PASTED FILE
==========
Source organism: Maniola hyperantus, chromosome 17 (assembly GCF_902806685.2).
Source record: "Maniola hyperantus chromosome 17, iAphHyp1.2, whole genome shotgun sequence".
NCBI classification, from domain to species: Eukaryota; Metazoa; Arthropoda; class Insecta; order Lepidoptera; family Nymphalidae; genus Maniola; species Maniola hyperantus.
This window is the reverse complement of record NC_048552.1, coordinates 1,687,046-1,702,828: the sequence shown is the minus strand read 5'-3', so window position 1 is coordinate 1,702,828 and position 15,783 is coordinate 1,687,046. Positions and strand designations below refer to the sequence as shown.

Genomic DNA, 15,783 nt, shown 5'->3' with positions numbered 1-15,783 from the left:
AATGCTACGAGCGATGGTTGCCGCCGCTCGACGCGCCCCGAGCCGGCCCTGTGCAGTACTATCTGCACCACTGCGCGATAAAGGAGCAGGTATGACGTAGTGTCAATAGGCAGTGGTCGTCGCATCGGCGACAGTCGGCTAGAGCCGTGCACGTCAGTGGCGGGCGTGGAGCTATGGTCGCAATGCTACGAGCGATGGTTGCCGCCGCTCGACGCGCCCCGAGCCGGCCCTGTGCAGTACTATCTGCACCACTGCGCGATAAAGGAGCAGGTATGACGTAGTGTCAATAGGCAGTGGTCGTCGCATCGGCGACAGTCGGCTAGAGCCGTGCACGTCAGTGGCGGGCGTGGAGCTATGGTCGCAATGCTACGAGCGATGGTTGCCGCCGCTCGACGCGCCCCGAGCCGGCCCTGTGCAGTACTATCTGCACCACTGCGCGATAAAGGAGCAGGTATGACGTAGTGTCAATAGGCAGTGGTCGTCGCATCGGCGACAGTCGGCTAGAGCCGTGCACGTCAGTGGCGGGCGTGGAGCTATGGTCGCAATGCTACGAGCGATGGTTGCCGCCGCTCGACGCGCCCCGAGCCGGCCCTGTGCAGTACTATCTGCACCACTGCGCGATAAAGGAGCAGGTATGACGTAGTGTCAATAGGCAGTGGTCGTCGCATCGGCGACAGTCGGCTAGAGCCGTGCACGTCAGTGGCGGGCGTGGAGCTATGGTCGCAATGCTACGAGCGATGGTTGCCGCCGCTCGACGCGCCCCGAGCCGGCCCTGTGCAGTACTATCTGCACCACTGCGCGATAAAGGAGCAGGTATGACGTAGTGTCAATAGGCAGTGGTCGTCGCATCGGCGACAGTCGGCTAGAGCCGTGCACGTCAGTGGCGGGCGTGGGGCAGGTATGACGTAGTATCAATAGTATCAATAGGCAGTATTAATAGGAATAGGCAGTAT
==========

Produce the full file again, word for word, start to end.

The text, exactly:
Source organism: Maniola hyperantus, chromosome 17 (assembly GCF_902806685.2).
Source record: "Maniola hyperantus chromosome 17, iAphHyp1.2, whole genome shotgun sequence".
NCBI classification, from domain to species: Eukaryota; Metazoa; Arthropoda; class Insecta; order Lepidoptera; family Nymphalidae; genus Maniola; species Maniola hyperantus.
This window is the reverse complement of record NC_048552.1, coordinates 1,687,046-1,702,828: the sequence shown is the minus strand read 5'-3', so window position 1 is coordinate 1,702,828 and position 15,783 is coordinate 1,687,046. Positions and strand designations below refer to the sequence as shown.

Genomic DNA, 15,783 nt, shown 5'->3' with positions numbered 1-15,783 from the left:
AATGCTACGAGCGATGGTTGCCGCCGCTCGACGCGCCCCGAGCCGGCCCTGTGCAGTACTATCTGCACCACTGCGCGATAAAGGAGCAGGTATGACGTAGTGTCAATAGGCAGTGGTCGTCGCATCGGCGACAGTCGGCTAGAGCCGTGCACGTCAGTGGCGGGCGTGGAGCTATGGTCGCAATGCTACGAGCGATGGTTGCCGCCGCTCGACGCGCCCCGAGCCGGCCCTGTGCAGTACTATCTGCACCACTGCGCGATAAAGGAGCAGGTATGACGTAGTGTCAATAGGCAGTGGTCGTCGCATCGGCGACAGTCGGCTAGAGCCGTGCACGTCAGTGGCGGGCGTGGAGCTATGGTCGCAATGCTACGAGCGATGGTTGCCGCCGCTCGACGCGCCCCGAGCCGGCCCTGTGCAGTACTATCTGCACCACTGCGCGATAAAGGAGCAGGTATGACGTAGTGTCAATAGGCAGTGGTCGTCGCATCGGCGACAGTCGGCTAGAGCCGTGCACGTCAGTGGCGGGCGTGGAGCTATGGTCGCAATGCTACGAGCGATGGTTGCCGCCGCTCGACGCGCCCCGAGCCGGCCCTGTGCAGTACTATCTGCACCACTGCGCGATAAAGGAGCAGGTATGACGTAGTGTCAATAGGCAGTGGTCGTCGCATCGGCGACAGTCGGCTAGAGCCGTGCACGTCAGTGGCGGGCGTGGAGCTATGGTCGCAATGCTACGAGCGATGGTTGCCGCCGCTCGACGCGCCCCGAGCCGGCCCTGTGCAGTACTATCTGCACCACTGCGCGATAAAGGAGCAGGTATGACGTAGTGTCAATAGGCAGTGGTCGTCGCATCGGCGACAGTCGGCTAGAGCCGTGCACGTCAGTGGCGGGCGTGGGGCAGGTATGACGTAGTATCAATAGTATCAATAGGCAGTATTAATAGGAATAGGCAGTAT